As a teenager in the mid-1990s, Jai Rodriguez lost a beloved aunt to AIDS. Shortly afterward, he was channeling her energy every night on Broadway, in his breakout role as Angel, the HIV-positive character in the smash musical Rent. In his 20s, Rodriguez rocketed to global fame on TV’s Queer Eye for the Straight Guy. He hasn’t stopped working since—nor has he stopped speaking out for sexual health and HIV awareness. His latest adventure in advocacy is as a spokesman for the “Positively Fearless” campaign.

Launched by HIV med Prezcobix, “Positively Fearless” aims to empower and educate Latino and Black men who have sex with men (MSM). If current HIV rates remain steady, it’s predicted that one in two Black MSM and one in four Latino MSM will be diagnosed with HIV in their lifetime—compared with 1 in 11 white MSM. So it’s a timely and important campaign. We’re also in the midst of Hispanic Heritage Month, which began September 15, and we’re coming up on National Latinx AIDS Awareness Day (NLAAD), marked annually each October 15. In other words, it’s a perfect time to catch up with Rodriguez. POZ spoke with him while he enjoyed a rare break from filming TV episodes of Wisdom of the Crowd and performing live in the Las Vegas show Sex Tips for Straight Women From a Gay Man.

I gotta ask, do you and costar Kendra Wilkinson serve up real sex tips in your Vegas show? And do you talk about safer sex?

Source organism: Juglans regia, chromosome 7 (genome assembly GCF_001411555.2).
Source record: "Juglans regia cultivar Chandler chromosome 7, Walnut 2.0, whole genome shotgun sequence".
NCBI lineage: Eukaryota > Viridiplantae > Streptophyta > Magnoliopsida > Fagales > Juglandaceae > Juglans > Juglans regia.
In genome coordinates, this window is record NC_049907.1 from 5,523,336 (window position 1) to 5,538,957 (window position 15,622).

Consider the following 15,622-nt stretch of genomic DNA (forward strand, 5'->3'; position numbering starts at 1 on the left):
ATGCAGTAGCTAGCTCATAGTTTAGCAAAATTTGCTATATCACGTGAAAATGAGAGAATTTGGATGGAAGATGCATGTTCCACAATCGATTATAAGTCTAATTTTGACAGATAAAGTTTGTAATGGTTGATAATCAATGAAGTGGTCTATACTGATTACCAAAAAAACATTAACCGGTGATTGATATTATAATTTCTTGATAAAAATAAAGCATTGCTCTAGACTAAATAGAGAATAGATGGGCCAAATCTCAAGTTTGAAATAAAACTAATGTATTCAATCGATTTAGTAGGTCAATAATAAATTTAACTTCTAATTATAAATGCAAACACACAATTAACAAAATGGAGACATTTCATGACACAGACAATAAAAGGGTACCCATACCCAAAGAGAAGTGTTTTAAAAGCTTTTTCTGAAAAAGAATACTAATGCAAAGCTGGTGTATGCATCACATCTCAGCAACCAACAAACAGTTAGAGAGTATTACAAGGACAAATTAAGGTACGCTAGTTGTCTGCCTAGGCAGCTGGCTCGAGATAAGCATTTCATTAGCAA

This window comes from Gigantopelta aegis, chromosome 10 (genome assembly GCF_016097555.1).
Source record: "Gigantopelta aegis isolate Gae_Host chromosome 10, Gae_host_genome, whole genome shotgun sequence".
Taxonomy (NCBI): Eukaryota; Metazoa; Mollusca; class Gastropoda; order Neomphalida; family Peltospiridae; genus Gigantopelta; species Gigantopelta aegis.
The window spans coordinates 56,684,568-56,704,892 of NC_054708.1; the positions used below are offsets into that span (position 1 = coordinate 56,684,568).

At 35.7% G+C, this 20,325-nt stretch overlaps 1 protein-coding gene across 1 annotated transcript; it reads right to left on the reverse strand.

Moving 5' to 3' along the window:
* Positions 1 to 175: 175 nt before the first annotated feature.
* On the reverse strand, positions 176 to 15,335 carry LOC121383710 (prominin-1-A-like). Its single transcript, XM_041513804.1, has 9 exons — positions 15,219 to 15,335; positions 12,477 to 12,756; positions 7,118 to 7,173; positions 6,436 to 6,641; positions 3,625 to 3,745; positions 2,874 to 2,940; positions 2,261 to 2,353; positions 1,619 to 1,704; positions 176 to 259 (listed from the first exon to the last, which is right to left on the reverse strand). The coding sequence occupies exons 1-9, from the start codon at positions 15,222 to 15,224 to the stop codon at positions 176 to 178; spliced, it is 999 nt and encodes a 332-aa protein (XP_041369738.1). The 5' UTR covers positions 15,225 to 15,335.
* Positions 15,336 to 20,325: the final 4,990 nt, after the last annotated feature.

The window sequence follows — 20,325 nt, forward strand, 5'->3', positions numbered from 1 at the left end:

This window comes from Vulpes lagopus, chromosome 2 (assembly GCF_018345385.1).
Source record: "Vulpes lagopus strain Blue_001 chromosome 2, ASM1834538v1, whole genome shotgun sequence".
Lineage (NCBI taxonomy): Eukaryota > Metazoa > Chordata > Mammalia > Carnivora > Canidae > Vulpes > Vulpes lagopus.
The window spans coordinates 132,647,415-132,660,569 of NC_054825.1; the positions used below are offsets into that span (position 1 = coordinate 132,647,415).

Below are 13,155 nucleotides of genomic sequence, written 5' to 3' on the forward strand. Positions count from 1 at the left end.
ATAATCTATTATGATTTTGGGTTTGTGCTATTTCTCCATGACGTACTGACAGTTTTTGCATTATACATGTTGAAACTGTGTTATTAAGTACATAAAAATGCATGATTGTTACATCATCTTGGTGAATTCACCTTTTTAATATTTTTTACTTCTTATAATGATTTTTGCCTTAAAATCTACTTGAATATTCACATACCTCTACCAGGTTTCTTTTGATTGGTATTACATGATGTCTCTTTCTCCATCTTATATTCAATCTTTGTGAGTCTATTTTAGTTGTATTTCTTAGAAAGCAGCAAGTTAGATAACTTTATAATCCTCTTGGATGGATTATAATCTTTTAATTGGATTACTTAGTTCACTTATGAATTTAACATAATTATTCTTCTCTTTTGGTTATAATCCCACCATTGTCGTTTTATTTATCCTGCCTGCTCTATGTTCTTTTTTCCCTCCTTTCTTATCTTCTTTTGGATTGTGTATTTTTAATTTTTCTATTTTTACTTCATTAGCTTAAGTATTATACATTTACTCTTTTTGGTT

Yes! We do. There’s no profanity, but we use colorful language and biological charts. We don’t talk about intercourse too much—it’s more about foreplay—but we do get in references to condoms and playful euphemisms for them.

In looking at your bio, I was struck by all the sex-positive advocacy under your belt.

True. About seven years ago, I was cocreator of a series for Logo [called Bad Sex] starring my boyfriend at the time, Dr. Chris Donaghue—he’s a certified sex therapist and a cohost on Loveline and other shows—we were together, like, three years. It ran two seasons, but it did impact how I see human sexuality and the way I approach advocacy. I’ve been doing HIV advocacy since 1996, and so if you think about it, it’s over two decades.

How did you first learn about HIV and get involved in that work?

It was at an intimate level after losing my aunt and cousin [to AIDS] and then an organic tie-in playing the HIV-positive character Angel in Rent on Broadway for half a decade. My aunt came out as HIV positive when I was, I think, 15. When Thanksgiving came around, she invited over all her brothers and sisters and parents and nieces and nephews older than 16, and she came out and said she was starting to lose her vision and would need more assistance. She was seeing friends and children she met in hospitals pass away, so she pulled herself and my cousins off meds. There was no voice of reason in her medical care, so she just gave up on medication. My cousin passed away first, then a few months later she did. I was 16. She died in the summer of 1997, and it really did impact the shape of my life.

Obviously, you’re very open about this experience, but how did the rest of the family react?

To this day—to this day!—I cannot get them to post on Facebook that I’m doing an AIDS Walk in honor of my aunt. To this day, they will not post or talk about the fact that a member of our family died of it. It is entrenched in such shame.